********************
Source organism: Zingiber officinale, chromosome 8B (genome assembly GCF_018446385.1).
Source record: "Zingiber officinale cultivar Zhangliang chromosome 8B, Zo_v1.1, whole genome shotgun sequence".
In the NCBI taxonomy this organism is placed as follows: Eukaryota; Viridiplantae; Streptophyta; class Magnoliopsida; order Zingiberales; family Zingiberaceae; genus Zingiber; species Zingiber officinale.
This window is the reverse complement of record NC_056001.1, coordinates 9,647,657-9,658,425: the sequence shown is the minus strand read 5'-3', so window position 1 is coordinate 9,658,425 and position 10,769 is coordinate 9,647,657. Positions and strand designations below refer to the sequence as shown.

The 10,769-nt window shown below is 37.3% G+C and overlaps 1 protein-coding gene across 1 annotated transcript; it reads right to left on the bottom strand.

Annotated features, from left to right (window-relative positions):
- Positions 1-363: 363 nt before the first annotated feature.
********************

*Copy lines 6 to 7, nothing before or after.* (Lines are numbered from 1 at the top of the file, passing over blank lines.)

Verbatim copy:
Annotated features, from left to right (window-relative positions):
- Positions 1-363: 363 nt before the first annotated feature.